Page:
Movie Review: ‘MaXXXine’

by | Jul 5, 2024 | Featured Post, Movie Reviews, Movies | 0 comments

Review by James Lindorf

“MaXXXine” is the third, and potentially final, entry in Ti West’s series of horror films that began in 2022 with “X” and “Pearl.” West and star Mia Goth continue their exploration of morality, psychosis, and the quest for stardom to a series best effect. “MaXXXine” opens around the country on July 5th.

Having already explored a young woman’s descent into madness during the 1910s Decade of tumult in “Pearl” and another woman’s refusal to accept the hand she was dealt during the Me Decade, we have finally arrived at the 1980s, the Decade of Decadence. It has been six years since a group went out to a cabin in the woods to film a porno, and Maxine Minx has become the adult film star and sex symbol she said she would be. Though Maxine has a nice apartment and a new Mercedes SL convertible, she is nearing her 33rd birthday and has yet to achieve the Brooke Shields level of fame she “deserves.” In pursuit of that quest, Maxine is eager to go legit and gets the chance after nailing an audition for the fearsome British director determined to be an auteur, Liz Bender (Elizabeth Debicki). The downside of fame during the era of satanic panic is that it draws all kinds of unwanted attention. Most notably that of the Moral Majority inspired group who protest Bender’s film from outside the studio gates and the Night Stalker, a serial killer leaving a trail of mutilated corpses all around town.

Continuing to show respect for the era each film has been set in, “MaXXXine” opens up with a great 80s soundtrack and stylized credits. West also embraced the big hair, synthesizers, Occult elements, and production styles that permeated so many horror films of that Decade. The film still has a modern twist because there have been 40 years of growth in the skill of filmmakers that can’t be hidden, which puts it on par with the most technically savvy films of the whole Decade. With an accurate setting, West is only two elements, cast, and story, away from creating a perfect movie.

The cast may not be studded with stars, but it is full of talent. Of course, Mia Goth is back as the star, and while “MaXXXine” doesn’t demand anything as involved as a 7+ minute monologue, she still excels as the tormented starlet. Also working the seeder side of the film industry are Chloe Farnworth and Halsey, who are the party girl counterparts to the driven Maxine. Helping her pursue her dream is her agent, Teddy Night (Giancarlo Esposito), who is as loyal as he is ruthless. When people in her life start disappearing, police detectives (Michelle Monaghan and Bobby Cannavale) start butting into Maxine’s life, putting the secretive woman on high alert. While the cops are unwanted, the most significant intrusion in her life comes from Louisiana private detective John Labat, played by 80s legend Kevin Bacon. Labat is a dangerous mix of intelligent, devious, and shameless. For the right price, he will do whatever is asked of him by his mysterious benefactor, who just may be the infamous Night Stalker. Not everyone turns in their best performance, especially during the climax, where some actors are more caricatures than well-rounded characters. Still, overall, the cast is a success, leaving perfection riding on the story.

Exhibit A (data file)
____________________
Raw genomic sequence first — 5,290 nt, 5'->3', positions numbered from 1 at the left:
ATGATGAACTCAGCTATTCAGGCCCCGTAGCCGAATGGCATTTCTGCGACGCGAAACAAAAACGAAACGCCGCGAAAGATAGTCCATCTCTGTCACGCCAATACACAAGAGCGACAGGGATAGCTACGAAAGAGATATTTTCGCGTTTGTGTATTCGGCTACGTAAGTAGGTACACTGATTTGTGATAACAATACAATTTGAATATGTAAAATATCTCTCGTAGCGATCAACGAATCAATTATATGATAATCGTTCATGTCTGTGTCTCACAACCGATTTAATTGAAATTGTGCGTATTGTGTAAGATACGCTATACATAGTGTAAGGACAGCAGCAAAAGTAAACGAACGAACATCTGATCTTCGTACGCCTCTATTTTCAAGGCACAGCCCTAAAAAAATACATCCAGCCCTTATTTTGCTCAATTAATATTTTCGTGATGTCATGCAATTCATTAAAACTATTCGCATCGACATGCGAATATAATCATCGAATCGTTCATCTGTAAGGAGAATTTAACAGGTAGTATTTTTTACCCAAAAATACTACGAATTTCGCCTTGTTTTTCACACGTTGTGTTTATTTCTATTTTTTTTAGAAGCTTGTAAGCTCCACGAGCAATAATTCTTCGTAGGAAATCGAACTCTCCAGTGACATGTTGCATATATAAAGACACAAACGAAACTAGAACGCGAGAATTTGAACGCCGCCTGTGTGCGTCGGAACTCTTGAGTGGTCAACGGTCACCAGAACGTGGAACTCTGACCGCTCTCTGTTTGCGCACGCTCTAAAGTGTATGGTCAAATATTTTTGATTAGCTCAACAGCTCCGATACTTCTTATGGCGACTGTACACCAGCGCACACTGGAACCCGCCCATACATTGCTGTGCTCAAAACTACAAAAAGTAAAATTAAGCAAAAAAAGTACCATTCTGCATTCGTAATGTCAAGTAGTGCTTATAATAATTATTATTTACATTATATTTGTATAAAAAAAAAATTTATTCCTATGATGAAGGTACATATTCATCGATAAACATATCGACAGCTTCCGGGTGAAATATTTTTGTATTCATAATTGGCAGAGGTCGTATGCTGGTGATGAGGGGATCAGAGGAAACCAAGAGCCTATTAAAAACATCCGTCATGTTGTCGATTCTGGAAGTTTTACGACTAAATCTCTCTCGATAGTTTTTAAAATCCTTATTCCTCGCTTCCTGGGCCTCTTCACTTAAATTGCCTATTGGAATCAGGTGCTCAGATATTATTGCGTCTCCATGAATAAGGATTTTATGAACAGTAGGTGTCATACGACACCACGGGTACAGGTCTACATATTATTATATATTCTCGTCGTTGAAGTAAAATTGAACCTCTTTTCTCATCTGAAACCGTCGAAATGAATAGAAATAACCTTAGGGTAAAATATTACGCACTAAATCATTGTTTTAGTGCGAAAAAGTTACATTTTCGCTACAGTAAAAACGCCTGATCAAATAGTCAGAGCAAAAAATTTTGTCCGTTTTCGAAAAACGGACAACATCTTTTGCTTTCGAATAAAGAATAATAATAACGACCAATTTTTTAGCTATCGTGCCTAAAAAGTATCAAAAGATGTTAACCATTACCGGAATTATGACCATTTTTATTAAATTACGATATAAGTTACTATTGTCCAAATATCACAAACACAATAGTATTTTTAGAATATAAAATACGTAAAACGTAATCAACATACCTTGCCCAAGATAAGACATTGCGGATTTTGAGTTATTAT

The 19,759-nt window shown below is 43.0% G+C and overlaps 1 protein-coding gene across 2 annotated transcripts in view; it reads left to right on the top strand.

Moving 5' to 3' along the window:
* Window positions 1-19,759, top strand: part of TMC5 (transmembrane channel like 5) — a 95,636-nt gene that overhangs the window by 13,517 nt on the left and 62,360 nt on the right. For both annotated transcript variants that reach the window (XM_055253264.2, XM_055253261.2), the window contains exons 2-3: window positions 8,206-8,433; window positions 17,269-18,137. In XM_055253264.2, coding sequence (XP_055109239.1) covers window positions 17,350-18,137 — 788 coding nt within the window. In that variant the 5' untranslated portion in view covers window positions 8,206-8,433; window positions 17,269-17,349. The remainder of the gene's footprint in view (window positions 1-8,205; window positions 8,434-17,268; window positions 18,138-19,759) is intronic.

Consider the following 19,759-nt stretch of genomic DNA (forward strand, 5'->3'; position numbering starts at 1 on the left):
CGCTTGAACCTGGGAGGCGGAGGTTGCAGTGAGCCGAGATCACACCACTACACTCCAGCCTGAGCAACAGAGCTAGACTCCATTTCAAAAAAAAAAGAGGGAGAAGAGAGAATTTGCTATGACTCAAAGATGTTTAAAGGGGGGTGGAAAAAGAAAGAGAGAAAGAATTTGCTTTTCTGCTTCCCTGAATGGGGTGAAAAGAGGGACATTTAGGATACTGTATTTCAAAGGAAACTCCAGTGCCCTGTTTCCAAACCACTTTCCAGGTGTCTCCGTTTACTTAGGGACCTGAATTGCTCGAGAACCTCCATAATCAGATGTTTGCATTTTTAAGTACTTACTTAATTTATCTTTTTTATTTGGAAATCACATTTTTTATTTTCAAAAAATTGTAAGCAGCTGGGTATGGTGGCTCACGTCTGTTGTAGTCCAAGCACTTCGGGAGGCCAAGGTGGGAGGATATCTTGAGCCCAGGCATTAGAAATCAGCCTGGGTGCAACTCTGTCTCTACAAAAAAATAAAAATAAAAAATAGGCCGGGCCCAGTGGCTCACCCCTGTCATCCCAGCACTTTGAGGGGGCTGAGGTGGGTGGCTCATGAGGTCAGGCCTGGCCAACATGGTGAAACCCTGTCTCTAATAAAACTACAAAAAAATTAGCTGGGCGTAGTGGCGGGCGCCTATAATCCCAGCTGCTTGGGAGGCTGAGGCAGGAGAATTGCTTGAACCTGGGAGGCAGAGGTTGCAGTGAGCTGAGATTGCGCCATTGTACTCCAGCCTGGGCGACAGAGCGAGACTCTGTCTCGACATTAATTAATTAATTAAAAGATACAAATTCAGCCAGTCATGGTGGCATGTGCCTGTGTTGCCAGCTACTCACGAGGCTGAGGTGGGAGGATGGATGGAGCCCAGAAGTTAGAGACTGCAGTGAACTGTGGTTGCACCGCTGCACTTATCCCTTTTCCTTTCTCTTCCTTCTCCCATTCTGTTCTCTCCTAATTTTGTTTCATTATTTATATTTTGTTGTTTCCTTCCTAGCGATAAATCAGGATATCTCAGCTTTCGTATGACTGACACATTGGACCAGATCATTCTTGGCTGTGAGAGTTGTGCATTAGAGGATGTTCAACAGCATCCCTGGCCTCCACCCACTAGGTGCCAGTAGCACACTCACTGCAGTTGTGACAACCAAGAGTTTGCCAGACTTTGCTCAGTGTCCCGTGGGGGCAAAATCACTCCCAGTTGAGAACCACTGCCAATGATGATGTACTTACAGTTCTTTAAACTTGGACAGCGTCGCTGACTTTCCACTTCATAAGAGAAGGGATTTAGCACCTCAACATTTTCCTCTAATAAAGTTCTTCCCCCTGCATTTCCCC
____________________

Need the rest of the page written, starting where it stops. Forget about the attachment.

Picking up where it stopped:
Many people subscribe to the idea that horror movies should be about 90 minutes, but West must believe that 105 minutes is the ideal runtime. But conforming to an idea like this ignores the fact that there are films that belong on each side of the average. This runtime worked well in “X” because it is more than just a basic slasher; it needed the extra 15 minutes to breathe and change. While 105 minutes was too long for “Pearl” and its straightforward story of insanity that left me watching the clock. This time around, West found himself with a film that needed to be on the longer side of the average. The framework for “MaXXXine” is excellent, but because there isn’t the proper spacing, the picture is deformed, folding over itself and hiding essential details. Everything on screen is entertaining; it just happens at warp speed. What should be this tension-filled mystery slowly unraveling throughout the film could have been over in 30 minutes as the key to everything is just handed to Maxine, and everything else that happens is because of her ego. If West could have committed an extra 15 minutes, the story could have moved from good to great, making the film an all-time horror classic.

Instead of a great film, we received a good, entertaining, and technically sound movie. It is a solid closure to the series, offering the most rewatchability of the three films with its satirical take on Hollywood and examination of true and hypocritical morality, even if it is not quite as successful as “X.” “MaXXXine” is a star, but she doesn’t shine as brightly as any of us would have hoped, and she earns a 4 out of 5 from me.

Genre: Horror, Mystery & Thriller
Rating: R (Strong Violence|Graphic Nudity|Gore|Drug Use|Language|Sexual Content)
Original Language: English
Director: Ti West
Screenwriter: Ti West
Producers: Jacob Jaffke, Ti West, Kevin Turen, Harrison Kreiss, Mia Goth
Production Companies: Access Entertainment, Motel Mojave
Distributor: A24
Release Date: July 5th, 2024
Runtime: 1h 41m